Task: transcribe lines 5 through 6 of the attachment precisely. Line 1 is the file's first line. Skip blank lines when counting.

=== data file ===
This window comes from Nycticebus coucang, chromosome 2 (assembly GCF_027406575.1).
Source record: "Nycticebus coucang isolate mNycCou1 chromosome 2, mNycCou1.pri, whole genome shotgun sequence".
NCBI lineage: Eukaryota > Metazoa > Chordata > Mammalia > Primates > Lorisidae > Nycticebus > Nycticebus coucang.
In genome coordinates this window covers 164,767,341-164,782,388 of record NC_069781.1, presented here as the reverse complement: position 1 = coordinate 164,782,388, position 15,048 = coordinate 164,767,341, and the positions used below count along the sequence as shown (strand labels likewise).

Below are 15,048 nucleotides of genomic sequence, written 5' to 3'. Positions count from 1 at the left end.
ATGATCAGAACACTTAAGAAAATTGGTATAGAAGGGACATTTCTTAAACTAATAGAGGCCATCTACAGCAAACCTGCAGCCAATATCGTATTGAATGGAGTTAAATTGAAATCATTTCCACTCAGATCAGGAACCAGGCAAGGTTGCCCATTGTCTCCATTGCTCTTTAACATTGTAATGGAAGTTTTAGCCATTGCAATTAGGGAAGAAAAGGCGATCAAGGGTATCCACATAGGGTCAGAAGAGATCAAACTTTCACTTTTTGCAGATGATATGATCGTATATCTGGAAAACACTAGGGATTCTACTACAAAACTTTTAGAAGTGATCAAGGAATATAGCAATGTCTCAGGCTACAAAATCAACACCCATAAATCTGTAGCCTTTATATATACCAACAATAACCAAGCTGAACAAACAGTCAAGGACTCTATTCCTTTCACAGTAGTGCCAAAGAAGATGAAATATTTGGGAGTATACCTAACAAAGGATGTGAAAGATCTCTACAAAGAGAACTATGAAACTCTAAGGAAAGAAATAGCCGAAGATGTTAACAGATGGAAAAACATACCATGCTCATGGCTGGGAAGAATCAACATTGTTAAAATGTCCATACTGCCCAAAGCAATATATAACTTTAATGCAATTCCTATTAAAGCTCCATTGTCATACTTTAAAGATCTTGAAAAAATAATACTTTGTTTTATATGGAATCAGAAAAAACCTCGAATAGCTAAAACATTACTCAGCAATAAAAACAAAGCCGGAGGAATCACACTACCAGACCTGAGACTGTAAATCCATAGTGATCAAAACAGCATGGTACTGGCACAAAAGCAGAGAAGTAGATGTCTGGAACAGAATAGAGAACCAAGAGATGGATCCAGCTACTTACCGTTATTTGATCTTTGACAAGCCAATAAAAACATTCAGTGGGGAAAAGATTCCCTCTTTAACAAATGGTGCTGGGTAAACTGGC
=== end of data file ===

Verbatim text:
Below are 15,048 nucleotides of genomic sequence, written 5' to 3'. Positions count from 1 at the left end.
ATGATCAGAACACTTAAGAAAATTGGTATAGAAGGGACATTTCTTAAACTAATAGAGGCCATCTACAGCAAACCTGCAGCCAATATCGTATTGAATGGAGTTAAATTGAAATCATTTCCACTCAGATCAGGAACCAGGCAAGGTTGCCCATTGTCTCCATTGCTCTTTAACATTGTAATGGAAGTTTTAGCCATTGCAATTAGGGAAGAAAAGGCGATCAAGGGTATCCACATAGGGTCAGAAGAGATCAAACTTTCACTTTTTGCAGATGATATGATCGTATATCTGGAAAACACTAGGGATTCTACTACAAAACTTTTAGAAGTGATCAAGGAATATAGCAATGTCTCAGGCTACAAAATCAACACCCATAAATCTGTAGCCTTTATATATACCAACAATAACCAAGCTGAACAAACAGTCAAGGACTCTATTCCTTTCACAGTAGTGCCAAAGAAGATGAAATATTTGGGAGTATACCTAACAAAGGATGTGAAAGATCTCTACAAAGAGAACTATGAAACTCTAAGGAAAGAAATAGCCGAAGATGTTAACAGATGGAAAAACATACCATGCTCATGGCTGGGAAGAATCAACATTGTTAAAATGTCCATACTGCCCAAAGCAATATATAACTTTAATGCAATTCCTATTAAAGCTCCATTGTCATACTTTAAAGATCTTGAAAAAATAATACTTTGTTTTATATGGAATCAGAAAAAACCTCGAATAGCTAAAACATTACTCAGCAATAAAAACAAAGCCGGAGGAATCACACTACCAGACCTGAGACTGTAAATCCATAGTGATCAAAACAGCATGGTACTGGCACAAAAGCAGAGAAGTAGATGTCTGGAACAGAATAGAGAACCAAGAGATGGATCCAGCTACTTACCGTTATTTGATCTTTGACAAGCCAATAAAAACATTCAGTGGGGAAAAGATTCCCTCTTTAACAAATGGTGCTGGGTAAACTGGC